Digital Radiology

Radiographs allow for evaluation of internal structures including the heart and lungs, bones, spine and abdominal organs.  Radiographs can quickly pinpoint the source of your pet’s illness or injury and allow our doctors to recommend an individually tailored treatment plan to put them on the path to recovery.

CT or Computed Tomography

A computed tomography (CT) scan gives your veterinarian a closer look at a particular organ, muscle, bone, or internal body part on your pet. These scans obtain images in slices, offering much more detail than a traditional X-ray. They are especially useful in diagnosing and assessing traumatic bone, spinal or soft tissue injury, lung disease, nasal pathology or cancer.

Magnetic resonance imaging

MRI, completed under general anesthesia, allows for imaging of internal soft tissue structures, especially the nervous system – brain, spinal cord and soft tissues – without the use of ionizing radiation. MRI can diagnose problems that other imaging modalities are unable to, thereby ensuring our doctors at NRVS to provide the best care to your pets.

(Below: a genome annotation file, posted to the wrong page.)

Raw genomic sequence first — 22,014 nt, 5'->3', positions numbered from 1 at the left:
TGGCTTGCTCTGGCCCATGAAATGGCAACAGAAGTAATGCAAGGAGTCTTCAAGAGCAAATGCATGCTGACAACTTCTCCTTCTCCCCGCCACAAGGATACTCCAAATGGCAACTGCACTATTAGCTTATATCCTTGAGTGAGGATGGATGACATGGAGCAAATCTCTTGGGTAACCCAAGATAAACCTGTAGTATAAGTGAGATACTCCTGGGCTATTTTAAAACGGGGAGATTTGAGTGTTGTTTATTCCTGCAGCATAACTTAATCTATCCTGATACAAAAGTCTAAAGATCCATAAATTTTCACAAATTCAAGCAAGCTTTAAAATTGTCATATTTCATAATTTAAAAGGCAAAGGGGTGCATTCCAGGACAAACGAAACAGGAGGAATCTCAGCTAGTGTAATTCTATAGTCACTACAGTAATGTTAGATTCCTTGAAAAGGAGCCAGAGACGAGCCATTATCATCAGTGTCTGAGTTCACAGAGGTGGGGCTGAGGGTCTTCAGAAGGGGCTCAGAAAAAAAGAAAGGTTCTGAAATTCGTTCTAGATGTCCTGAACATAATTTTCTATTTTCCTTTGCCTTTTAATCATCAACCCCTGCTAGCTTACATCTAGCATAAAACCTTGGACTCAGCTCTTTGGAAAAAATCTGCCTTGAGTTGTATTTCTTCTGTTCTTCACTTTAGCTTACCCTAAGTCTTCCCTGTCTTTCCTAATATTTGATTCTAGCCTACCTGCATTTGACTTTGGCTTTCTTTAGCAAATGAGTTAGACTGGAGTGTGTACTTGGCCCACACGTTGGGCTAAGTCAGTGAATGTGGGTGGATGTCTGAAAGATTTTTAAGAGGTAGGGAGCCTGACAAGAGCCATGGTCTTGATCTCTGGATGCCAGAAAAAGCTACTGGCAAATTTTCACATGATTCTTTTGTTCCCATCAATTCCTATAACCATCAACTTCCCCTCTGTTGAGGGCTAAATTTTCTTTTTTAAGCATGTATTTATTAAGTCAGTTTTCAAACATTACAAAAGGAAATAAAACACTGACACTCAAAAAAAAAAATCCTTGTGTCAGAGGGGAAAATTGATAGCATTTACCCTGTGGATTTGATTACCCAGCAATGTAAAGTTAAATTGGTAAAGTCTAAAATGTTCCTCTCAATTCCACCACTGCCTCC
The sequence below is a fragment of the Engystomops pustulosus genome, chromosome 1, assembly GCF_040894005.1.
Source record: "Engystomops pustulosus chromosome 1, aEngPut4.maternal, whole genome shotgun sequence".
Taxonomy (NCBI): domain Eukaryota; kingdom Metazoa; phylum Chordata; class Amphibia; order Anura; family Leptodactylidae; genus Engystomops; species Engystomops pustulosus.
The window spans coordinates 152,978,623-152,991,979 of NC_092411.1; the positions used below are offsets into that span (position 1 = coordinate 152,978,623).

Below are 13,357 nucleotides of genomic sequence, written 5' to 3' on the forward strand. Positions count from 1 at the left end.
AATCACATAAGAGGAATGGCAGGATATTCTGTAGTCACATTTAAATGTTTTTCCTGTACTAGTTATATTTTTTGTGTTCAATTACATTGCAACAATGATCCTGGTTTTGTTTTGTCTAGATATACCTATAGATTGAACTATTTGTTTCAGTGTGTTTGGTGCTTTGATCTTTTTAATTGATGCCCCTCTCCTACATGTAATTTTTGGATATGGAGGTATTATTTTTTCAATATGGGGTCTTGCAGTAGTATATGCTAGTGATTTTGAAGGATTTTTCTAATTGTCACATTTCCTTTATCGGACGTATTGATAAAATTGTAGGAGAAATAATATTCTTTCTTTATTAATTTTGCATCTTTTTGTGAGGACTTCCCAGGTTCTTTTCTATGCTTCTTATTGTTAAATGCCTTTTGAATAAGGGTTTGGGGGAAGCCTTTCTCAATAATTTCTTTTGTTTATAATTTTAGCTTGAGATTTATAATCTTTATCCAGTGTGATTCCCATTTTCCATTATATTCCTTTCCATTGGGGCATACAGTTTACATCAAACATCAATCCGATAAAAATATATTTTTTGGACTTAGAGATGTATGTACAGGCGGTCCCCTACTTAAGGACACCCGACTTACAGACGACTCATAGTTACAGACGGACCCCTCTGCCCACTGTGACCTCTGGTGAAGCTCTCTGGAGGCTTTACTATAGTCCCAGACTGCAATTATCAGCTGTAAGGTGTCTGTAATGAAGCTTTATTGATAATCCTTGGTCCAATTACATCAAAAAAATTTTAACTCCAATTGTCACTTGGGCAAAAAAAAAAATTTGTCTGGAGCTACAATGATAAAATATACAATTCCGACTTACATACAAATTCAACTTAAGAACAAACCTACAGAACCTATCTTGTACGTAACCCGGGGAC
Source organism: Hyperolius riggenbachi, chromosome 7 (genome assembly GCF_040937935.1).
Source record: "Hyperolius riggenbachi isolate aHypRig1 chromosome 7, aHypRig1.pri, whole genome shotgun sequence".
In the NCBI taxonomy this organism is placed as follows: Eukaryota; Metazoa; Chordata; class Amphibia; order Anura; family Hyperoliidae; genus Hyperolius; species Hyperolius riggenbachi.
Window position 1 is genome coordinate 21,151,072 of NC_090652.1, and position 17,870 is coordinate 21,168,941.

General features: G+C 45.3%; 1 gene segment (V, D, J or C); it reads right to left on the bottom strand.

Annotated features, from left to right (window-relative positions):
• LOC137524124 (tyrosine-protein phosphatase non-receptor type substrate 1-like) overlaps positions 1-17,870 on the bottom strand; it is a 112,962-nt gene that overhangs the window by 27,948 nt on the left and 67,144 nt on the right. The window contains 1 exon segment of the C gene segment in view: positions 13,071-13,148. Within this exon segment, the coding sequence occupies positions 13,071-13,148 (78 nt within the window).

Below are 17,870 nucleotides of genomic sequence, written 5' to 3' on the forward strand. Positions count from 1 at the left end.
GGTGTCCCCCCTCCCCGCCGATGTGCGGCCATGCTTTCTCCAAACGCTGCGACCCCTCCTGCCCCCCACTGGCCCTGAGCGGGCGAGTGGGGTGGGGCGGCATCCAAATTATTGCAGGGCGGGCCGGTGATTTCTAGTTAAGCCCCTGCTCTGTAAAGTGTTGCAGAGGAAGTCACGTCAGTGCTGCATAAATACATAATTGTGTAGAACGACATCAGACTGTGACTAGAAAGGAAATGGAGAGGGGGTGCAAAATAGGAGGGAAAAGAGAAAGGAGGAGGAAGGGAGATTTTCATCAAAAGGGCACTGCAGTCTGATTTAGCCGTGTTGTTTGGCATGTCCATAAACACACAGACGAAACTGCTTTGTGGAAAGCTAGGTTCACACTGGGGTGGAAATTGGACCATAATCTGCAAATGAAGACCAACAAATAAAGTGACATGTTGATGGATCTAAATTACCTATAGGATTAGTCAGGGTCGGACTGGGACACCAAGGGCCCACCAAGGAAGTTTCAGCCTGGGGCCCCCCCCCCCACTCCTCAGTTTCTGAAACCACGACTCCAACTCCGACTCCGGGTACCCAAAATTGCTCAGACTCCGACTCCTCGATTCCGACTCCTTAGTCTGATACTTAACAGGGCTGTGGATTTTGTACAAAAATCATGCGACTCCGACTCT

Fluoroscopy is a form of next-level medical imaging that uses radiographs to obtain moving images of the interior of your pet’s body. An invaluable diagnostic tool, fluoroscopy is used to diagnose a variety of issues, including airway, liver or heart disease, problems with swallowing, and skeletal injuries and irregularities. Fluoroscopy is also used to aid in visualizing bones and fractures to allow for a more minimally invasive approach to fracture repair. This allows for less discomfort for your pet and quicker healing.


Ultrasound is a powerful diagnostic tool that creates a real-time image of an animal’s body. It works by broadcasting high-frequency sound waves that reflect off your pet’s internal structures. A small probe held against the skin collects the returning signals to create an image of the internal body, most commonly used to examine abdominal organs like the pancreas, stomach, kidneys, adrenal glands, liver, gallbladder, spleen, and lymph nodes. Ultrasound is also used to evaluate regions of the thorax, including the lungs and lymph node, as well as glands in the neck, such as the thyroid gland.